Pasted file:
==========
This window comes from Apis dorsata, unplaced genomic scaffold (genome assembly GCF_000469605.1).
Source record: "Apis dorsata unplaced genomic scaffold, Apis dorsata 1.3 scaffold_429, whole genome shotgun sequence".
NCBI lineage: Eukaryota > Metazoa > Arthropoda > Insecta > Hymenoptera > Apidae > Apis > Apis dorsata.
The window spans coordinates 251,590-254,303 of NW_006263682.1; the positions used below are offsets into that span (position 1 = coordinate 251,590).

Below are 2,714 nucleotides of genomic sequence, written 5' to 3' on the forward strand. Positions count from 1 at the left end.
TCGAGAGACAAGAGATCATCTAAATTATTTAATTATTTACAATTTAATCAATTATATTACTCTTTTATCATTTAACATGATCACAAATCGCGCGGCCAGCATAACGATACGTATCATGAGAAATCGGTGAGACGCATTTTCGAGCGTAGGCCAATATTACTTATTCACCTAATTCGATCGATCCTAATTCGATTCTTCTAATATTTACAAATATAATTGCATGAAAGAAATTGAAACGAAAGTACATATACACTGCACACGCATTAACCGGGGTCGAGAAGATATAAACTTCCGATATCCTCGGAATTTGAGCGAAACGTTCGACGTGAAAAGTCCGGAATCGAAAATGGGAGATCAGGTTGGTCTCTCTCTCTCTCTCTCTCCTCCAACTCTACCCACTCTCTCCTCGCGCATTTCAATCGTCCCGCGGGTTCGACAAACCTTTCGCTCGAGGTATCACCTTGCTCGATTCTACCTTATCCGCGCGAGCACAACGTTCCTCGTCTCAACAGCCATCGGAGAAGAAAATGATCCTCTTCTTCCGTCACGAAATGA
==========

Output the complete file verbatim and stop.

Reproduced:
This window comes from Apis dorsata, unplaced genomic scaffold (genome assembly GCF_000469605.1).
Source record: "Apis dorsata unplaced genomic scaffold, Apis dorsata 1.3 scaffold_429, whole genome shotgun sequence".
NCBI lineage: Eukaryota > Metazoa > Arthropoda > Insecta > Hymenoptera > Apidae > Apis > Apis dorsata.
The window spans coordinates 251,590-254,303 of NW_006263682.1; the positions used below are offsets into that span (position 1 = coordinate 251,590).

Below are 2,714 nucleotides of genomic sequence, written 5' to 3' on the forward strand. Positions count from 1 at the left end.
TCGAGAGACAAGAGATCATCTAAATTATTTAATTATTTACAATTTAATCAATTATATTACTCTTTTATCATTTAACATGATCACAAATCGCGCGGCCAGCATAACGATACGTATCATGAGAAATCGGTGAGACGCATTTTCGAGCGTAGGCCAATATTACTTATTCACCTAATTCGATCGATCCTAATTCGATTCTTCTAATATTTACAAATATAATTGCATGAAAGAAATTGAAACGAAAGTACATATACACTGCACACGCATTAACCGGGGTCGAGAAGATATAAACTTCCGATATCCTCGGAATTTGAGCGAAACGTTCGACGTGAAAAGTCCGGAATCGAAAATGGGAGATCAGGTTGGTCTCTCTCTCTCTCTCTCTCCTCCAACTCTACCCACTCTCTCCTCGCGCATTTCAATCGTCCCGCGGGTTCGACAAACCTTTCGCTCGAGGTATCACCTTGCTCGATTCTACCTTATCCGCGCGAGCACAACGTTCCTCGTCTCAACAGCCATCGGAGAAGAAAATGATCCTCTTCTTCCGTCACGAAATGA